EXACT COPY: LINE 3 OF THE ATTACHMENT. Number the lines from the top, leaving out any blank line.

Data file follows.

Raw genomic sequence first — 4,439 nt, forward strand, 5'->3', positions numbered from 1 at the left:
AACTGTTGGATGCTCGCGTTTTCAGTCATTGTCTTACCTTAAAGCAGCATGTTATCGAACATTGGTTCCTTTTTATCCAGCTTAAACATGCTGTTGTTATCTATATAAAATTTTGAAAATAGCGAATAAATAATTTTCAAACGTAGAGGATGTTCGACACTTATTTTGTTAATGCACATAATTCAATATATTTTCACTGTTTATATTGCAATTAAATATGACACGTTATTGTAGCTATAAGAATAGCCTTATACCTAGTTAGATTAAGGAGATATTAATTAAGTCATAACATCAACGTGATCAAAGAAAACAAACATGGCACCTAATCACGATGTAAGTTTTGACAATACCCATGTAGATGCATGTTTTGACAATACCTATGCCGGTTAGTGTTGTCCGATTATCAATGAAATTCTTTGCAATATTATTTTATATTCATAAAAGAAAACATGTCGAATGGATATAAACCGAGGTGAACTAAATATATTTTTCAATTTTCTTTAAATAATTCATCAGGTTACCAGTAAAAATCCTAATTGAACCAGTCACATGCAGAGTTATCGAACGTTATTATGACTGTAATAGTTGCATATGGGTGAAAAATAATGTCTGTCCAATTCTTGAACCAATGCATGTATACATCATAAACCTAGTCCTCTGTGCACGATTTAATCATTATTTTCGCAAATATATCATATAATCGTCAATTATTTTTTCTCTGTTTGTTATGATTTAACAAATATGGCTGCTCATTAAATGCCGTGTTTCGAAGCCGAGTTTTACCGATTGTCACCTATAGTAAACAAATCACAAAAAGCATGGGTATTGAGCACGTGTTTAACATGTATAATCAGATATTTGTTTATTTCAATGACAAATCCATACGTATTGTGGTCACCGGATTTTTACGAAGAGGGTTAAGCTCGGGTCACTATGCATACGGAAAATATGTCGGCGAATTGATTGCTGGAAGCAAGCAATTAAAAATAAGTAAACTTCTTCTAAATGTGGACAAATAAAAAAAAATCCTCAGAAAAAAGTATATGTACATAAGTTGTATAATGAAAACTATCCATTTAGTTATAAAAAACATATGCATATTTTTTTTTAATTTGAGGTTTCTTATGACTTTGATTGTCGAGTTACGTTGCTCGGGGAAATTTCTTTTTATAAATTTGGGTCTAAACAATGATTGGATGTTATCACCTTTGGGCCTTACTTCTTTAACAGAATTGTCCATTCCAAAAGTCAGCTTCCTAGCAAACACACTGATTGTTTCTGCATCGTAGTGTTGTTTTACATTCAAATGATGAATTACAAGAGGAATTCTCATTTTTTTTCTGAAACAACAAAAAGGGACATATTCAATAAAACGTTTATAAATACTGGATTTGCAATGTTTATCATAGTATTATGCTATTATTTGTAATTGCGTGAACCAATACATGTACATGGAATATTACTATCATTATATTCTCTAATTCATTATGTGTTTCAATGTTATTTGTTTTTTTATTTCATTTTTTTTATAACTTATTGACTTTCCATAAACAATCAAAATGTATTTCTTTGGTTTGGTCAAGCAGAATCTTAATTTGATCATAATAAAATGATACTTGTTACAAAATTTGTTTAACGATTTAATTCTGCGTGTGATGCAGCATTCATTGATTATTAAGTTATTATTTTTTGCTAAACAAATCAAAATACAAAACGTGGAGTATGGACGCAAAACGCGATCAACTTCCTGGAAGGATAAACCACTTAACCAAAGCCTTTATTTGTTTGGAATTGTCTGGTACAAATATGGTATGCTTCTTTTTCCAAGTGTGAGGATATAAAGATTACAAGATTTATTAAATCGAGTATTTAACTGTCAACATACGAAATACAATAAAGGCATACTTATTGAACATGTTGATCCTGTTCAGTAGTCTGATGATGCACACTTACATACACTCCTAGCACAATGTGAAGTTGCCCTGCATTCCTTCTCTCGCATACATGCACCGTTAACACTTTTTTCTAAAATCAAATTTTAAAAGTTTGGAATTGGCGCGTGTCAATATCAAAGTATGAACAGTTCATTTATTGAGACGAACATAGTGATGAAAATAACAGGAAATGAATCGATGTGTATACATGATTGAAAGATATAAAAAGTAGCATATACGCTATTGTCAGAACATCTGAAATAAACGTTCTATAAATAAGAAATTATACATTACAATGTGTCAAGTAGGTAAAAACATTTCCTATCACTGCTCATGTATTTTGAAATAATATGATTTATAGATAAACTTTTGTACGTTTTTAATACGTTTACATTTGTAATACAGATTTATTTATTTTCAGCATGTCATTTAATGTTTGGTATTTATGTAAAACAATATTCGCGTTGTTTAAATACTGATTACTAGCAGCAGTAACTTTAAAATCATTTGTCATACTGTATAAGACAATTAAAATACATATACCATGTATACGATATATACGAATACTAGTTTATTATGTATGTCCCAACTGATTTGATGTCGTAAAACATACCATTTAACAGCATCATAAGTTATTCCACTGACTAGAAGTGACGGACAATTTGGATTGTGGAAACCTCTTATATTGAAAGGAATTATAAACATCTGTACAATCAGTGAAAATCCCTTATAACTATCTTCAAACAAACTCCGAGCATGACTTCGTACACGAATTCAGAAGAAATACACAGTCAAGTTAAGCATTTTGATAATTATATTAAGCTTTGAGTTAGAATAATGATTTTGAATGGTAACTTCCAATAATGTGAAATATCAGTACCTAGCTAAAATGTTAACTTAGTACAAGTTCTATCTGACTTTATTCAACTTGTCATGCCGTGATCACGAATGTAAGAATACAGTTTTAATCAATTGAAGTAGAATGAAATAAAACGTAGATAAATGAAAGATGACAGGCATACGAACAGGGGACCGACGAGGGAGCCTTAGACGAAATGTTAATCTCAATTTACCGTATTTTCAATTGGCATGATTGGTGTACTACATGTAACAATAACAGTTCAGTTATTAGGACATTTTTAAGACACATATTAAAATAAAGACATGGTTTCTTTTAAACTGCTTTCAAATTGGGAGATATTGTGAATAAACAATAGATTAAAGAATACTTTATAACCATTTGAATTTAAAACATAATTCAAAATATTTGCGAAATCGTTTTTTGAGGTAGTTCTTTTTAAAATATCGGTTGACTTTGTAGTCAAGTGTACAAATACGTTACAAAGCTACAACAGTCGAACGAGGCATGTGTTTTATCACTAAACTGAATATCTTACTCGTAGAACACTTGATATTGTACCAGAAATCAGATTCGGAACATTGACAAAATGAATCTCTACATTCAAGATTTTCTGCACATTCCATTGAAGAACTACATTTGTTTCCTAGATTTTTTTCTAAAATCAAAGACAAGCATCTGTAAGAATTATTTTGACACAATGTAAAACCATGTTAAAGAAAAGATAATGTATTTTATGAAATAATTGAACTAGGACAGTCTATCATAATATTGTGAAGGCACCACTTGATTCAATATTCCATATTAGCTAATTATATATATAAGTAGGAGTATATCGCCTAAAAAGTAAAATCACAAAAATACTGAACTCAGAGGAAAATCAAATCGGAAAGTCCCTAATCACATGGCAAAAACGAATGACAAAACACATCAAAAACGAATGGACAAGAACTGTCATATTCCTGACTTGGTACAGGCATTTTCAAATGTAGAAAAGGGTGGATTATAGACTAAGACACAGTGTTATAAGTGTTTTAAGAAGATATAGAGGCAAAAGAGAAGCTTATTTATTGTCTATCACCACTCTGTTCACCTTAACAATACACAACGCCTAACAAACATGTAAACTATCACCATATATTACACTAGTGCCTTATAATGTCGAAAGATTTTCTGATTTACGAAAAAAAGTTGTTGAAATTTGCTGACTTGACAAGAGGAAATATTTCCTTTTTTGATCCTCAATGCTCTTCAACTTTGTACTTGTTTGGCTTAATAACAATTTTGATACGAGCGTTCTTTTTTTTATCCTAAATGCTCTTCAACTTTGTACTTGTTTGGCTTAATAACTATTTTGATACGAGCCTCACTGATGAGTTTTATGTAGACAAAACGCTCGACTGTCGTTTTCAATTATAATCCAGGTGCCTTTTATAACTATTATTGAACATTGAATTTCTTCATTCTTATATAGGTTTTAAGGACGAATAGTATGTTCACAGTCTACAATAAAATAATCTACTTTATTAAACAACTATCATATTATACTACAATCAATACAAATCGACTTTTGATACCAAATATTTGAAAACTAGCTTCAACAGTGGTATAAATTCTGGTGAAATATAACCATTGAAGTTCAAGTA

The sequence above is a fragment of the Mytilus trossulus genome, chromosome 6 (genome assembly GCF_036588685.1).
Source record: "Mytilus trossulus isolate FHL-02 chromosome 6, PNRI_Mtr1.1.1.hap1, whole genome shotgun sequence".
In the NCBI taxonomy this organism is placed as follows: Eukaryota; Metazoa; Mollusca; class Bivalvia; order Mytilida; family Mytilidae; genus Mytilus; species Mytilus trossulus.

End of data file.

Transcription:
The sequence above is a fragment of the Mytilus trossulus genome, chromosome 6 (genome assembly GCF_036588685.1).